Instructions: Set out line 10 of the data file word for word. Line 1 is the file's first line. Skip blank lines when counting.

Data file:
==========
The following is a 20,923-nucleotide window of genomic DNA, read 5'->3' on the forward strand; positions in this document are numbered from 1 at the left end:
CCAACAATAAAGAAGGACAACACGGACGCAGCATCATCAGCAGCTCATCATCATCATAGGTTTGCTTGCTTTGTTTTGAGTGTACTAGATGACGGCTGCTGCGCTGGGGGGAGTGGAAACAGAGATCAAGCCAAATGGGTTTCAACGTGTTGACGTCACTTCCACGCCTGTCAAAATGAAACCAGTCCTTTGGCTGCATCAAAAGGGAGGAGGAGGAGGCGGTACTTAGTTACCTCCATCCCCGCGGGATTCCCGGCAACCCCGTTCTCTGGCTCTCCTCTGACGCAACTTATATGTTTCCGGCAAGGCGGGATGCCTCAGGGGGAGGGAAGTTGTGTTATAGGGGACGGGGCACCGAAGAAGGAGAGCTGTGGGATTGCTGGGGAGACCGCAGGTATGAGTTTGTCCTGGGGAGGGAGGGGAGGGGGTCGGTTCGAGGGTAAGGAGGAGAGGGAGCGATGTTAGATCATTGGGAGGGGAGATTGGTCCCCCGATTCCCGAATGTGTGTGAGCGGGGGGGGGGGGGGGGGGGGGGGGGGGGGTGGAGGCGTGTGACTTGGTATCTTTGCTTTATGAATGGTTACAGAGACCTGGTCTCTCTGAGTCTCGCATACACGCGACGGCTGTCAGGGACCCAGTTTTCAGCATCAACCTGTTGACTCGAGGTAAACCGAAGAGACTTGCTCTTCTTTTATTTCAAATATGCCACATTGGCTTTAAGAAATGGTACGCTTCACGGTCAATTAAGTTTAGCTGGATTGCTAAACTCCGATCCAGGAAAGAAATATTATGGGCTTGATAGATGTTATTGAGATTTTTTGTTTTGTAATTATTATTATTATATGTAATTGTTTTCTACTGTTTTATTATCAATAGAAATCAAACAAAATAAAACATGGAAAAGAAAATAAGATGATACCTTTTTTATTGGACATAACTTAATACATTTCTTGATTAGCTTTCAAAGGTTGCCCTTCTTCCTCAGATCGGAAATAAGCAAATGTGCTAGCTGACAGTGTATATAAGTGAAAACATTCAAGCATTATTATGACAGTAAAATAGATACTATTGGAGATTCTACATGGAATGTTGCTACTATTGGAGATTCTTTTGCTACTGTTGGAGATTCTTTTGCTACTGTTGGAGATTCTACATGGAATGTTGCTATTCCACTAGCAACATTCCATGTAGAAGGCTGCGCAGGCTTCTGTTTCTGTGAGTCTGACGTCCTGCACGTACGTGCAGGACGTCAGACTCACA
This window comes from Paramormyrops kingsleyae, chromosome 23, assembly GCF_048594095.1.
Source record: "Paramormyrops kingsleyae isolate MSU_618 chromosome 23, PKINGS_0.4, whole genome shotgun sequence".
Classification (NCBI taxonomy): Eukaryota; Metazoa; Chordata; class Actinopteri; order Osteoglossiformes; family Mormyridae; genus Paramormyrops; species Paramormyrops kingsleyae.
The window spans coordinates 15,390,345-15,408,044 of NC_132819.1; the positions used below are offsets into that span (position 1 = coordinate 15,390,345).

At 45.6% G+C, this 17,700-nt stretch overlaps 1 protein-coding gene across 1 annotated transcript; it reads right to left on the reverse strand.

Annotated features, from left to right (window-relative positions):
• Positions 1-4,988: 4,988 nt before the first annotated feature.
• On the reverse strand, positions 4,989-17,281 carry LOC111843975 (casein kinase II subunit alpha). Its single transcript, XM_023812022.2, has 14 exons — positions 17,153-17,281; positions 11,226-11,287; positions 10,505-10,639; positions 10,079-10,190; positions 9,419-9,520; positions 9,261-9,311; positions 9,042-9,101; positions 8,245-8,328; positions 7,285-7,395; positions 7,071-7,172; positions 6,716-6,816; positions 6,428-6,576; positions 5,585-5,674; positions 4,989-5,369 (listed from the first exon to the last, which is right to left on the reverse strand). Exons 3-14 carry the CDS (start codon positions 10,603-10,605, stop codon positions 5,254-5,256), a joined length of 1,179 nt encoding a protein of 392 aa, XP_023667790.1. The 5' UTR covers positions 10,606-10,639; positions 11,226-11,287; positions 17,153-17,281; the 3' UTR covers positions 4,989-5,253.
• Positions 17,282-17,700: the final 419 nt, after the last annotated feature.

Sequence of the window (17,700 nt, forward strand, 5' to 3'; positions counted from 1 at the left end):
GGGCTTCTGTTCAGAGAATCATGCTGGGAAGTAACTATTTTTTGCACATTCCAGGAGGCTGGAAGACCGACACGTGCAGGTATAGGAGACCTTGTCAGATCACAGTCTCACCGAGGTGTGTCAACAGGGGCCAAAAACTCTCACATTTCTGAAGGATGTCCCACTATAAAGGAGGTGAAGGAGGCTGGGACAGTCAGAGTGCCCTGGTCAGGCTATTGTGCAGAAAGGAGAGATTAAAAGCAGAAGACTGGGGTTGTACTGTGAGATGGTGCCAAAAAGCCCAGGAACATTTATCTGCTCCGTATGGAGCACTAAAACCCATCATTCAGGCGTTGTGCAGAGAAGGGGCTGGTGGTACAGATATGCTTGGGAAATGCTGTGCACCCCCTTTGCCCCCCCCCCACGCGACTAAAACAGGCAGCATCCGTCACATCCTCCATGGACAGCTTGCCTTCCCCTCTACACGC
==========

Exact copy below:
• On the reverse strand, positions 4,989-17,281 carry LOC111843975 (casein kinase II subunit alpha). Its single transcript, XM_023812022.2, has 14 exons — positions 17,153-17,281; positions 11,226-11,287; positions 10,505-10,639; positions 10,079-10,190; positions 9,419-9,520; positions 9,261-9,311; positions 9,042-9,101; positions 8,245-8,328; positions 7,285-7,395; positions 7,071-7,172; positions 6,716-6,816; positions 6,428-6,576; positions 5,585-5,674; positions 4,989-5,369 (listed from the first exon to the last, which is right to left on the reverse strand). Exons 3-14 carry the CDS (start codon positions 10,603-10,605, stop codon positions 5,254-5,256), a joined length of 1,179 nt encoding a protein of 392 aa, XP_023667790.1. The 5' UTR covers positions 10,606-10,639; positions 11,226-11,287; positions 17,153-17,281; the 3' UTR covers positions 4,989-5,253.